Better batteries are a critical enabling technology for everything from your gadgets all the way up to the stability of an increasingly renewable grid. But most of the obvious ways of squeezing more capacity into a battery have been tried, and they all run straight into problems. While there may be ways to solve those problems, they're going to need a lot of work to overcome those hurdles.
Earlier this week, a paper covers a new electrode material that seems to avoid the problems that have plagued other approaches to expanding battery capacity. And it's a remarkably simple material: a variation on the same structure that's formed by crystals of table salt. While it's far from being ready to throw in a battery, the early data definitely indicate it's worth looking into further.
Lithium-ion batteries, as their name implies, involve shuffling lithium between the cathode and the anode of the battery. The consequence of this is that both of the electrodes will end up needing to store lithium atoms. So most ideas for next-generation batteries involve finding electrode materials that do so more effectively.
The simplest of these is probably to use an electrode that's lithium metal. That works from a chemical perspective, as long as the reactive lithium is properly protected. But there are problems from a physical perspective: there's nothing at the electrode to structure the lithium once it comes back during a charge/discharge cycle. So the metal that re-forms tends to be uneven and spiky, and it will eventually punch through the membrane that separates the two electrodes.
An approach that works for the other electrode is to simply react the lithium with oxygen, storing it as a lithium oxide. Again, there are structural issues here with how the oxide forms. But most of the problems are chemical, as plenty of side-reactions occur—some of them with the other components of the battery—that quickly cause the capacity to drop.
So, other researchers have been focused on electrode materials that can store a lot more lithium. Various sulfur materials work, but they also tend to react in ways that reduce the capacity of the battery. Silicon is closer to chemically inert in batteries, but stuffing so much lithium into it causes it to expand dramatically (a problem with sulfur-based electrodes, too). As a result, it tends to physically break the battery unless there's some way to control this expansion.
So far, there hasn't been much discussion of materials that solve both the chemical and structural issues. But that's exactly what disordered rock salts seem to promise.
So, what exactly is a disordered rock salt? They're best understood by starting with orderly rock salts, and they're represented by crystals of sodium chloride. In these crystals, the sodium and chloride ions form regular, orderly structures. You can think of these as a series of things like cubes or pyramids, with ions at each of the corners of the shape. This structure leaves little in the way of open space, as the ions are packed tightly and every available corner has one in it.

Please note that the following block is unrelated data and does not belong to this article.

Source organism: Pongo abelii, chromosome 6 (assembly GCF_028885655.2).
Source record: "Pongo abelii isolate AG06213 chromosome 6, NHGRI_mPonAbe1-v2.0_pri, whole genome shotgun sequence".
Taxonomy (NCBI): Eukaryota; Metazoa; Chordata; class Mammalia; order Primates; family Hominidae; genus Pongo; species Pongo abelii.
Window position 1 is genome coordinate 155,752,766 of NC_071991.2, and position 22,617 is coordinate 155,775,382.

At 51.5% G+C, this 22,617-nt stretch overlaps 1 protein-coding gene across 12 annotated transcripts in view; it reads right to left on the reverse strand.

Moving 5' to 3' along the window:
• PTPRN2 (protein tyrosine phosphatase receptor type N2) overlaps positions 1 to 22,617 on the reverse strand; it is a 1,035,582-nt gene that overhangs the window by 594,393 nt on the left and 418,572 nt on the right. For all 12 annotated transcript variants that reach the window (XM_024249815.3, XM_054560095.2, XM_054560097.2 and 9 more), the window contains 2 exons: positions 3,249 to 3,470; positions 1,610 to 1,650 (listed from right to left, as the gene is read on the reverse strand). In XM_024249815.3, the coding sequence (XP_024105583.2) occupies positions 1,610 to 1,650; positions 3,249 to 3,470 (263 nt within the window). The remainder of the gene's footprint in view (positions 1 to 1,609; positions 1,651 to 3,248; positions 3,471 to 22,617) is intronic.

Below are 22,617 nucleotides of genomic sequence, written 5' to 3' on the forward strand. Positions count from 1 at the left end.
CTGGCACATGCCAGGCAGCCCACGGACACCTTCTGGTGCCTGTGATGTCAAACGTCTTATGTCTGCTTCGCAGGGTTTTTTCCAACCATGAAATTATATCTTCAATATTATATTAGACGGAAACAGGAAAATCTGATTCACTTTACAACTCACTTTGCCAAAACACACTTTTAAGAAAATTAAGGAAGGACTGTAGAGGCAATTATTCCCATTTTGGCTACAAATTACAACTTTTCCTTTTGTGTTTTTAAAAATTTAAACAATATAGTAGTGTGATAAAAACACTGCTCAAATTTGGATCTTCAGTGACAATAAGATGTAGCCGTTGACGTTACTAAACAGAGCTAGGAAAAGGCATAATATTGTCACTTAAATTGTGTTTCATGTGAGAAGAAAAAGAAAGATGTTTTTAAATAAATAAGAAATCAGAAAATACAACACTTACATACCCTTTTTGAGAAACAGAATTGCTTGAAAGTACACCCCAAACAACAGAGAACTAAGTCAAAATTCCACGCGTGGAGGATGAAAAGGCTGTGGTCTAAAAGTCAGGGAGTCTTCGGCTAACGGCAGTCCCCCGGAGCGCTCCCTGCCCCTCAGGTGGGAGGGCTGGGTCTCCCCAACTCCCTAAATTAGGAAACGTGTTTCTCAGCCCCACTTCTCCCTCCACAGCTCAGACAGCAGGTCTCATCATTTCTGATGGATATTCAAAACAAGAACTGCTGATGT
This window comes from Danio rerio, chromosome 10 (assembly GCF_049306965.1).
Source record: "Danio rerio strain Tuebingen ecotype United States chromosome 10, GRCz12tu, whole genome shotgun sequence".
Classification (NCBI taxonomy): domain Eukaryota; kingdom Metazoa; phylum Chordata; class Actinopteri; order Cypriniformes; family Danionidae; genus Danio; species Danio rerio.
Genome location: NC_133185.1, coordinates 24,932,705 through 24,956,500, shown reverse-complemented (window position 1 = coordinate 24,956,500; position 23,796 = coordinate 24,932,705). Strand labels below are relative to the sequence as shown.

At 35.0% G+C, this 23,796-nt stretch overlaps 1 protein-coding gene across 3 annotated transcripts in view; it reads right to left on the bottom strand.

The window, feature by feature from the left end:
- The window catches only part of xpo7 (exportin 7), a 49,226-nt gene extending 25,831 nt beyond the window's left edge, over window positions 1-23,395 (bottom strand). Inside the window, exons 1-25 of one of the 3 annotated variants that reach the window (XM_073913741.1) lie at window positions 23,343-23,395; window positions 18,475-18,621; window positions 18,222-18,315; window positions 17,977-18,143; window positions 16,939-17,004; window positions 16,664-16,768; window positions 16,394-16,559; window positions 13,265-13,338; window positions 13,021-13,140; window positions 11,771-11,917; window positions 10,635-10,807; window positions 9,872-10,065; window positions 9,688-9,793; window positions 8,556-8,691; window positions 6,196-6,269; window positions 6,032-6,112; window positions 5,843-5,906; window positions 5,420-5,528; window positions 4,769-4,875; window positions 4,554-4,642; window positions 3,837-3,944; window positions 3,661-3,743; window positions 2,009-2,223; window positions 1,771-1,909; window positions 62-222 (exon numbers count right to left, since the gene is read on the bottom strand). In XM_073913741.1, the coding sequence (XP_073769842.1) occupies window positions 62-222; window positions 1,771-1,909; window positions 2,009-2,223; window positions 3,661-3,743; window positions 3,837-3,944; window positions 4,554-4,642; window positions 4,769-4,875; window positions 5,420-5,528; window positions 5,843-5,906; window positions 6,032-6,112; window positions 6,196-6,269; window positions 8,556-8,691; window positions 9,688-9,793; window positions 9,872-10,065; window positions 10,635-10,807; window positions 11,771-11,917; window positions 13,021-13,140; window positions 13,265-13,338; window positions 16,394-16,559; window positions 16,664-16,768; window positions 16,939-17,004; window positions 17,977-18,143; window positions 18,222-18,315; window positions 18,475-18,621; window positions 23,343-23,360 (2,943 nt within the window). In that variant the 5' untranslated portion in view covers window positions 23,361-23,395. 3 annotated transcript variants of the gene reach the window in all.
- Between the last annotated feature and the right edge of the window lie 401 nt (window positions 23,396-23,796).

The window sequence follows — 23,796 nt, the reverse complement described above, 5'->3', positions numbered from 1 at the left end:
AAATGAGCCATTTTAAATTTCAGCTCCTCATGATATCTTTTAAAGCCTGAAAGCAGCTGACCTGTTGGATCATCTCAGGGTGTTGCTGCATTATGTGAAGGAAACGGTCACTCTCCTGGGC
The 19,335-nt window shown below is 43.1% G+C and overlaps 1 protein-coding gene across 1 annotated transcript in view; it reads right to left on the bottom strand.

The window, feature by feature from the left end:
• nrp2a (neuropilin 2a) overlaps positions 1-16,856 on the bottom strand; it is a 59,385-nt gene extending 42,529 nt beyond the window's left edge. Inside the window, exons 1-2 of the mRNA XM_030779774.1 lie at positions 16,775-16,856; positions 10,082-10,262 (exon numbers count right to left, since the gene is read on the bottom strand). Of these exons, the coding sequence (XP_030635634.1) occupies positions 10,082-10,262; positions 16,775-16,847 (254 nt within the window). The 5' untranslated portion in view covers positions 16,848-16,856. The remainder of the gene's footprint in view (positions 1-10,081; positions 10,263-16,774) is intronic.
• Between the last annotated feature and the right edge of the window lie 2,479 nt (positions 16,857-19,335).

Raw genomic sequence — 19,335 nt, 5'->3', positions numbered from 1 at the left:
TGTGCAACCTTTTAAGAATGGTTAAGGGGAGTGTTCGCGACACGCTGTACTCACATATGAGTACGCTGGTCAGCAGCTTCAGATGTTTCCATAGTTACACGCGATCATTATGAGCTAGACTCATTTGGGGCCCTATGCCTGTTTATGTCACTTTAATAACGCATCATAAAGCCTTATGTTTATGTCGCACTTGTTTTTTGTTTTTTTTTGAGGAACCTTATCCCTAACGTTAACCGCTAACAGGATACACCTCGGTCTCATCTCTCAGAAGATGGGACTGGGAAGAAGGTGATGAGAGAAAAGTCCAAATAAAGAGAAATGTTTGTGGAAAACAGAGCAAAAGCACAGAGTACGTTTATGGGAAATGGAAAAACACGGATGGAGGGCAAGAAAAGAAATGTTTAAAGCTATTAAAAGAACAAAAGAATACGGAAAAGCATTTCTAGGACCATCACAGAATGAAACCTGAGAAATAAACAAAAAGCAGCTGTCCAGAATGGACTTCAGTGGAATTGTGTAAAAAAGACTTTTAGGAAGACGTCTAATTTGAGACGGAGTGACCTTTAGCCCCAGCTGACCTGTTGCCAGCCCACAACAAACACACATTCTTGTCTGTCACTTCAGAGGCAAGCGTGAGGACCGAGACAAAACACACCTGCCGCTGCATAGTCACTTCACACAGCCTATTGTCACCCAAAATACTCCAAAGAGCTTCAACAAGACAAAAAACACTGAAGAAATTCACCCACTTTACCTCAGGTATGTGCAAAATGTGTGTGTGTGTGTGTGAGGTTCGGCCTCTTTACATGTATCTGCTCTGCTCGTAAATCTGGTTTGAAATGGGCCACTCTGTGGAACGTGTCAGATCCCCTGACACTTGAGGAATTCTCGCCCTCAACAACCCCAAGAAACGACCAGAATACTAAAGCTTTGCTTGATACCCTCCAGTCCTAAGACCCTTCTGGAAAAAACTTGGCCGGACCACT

Disordered rock crystals have the same sort of ordered structure to their relatives but simply don't pack ions into every possible location of that structure. The precise sites that lack ions can vary, which is why they're called "disordered"—their notional structure is very ordered, but it's filled in somewhat chaotically.
So, what does this have to do with batteries? Disordered rock salts can form with some of these spaces filled by lithium ions. And it's possible to stuff some additional lithium ions into the spots within the crystal that might otherwise be unoccupied in its disordered form.
Charge and discharge
For this work, a large US-based collaboration used a material built from a combination of lithium, vanadium, and oxygen. The crystal framework has the formula V2O5, with a variable number of lithium ions incorporated. To figure out just how many, the researchers made some of the material and charged and discharged it. Next, they imaged the material using a combination of X-ray and neutron diffraction, as well as electron microscopy. They also built a dynamic chemical model of the charge/discharge process.
As expected, the charge and discharge cycle involved shifting lithium ions into and back out of the structure. At maximum charging, the material can hold nearly five lithium ions for each V2O5 unit. When fully emptied of lithium, it dropped to just under three lithium ions for each unit of V2O5. Critically, since it's fitting into a very ordered structure, the added lithium doesn't change it much—it only expRead More – Source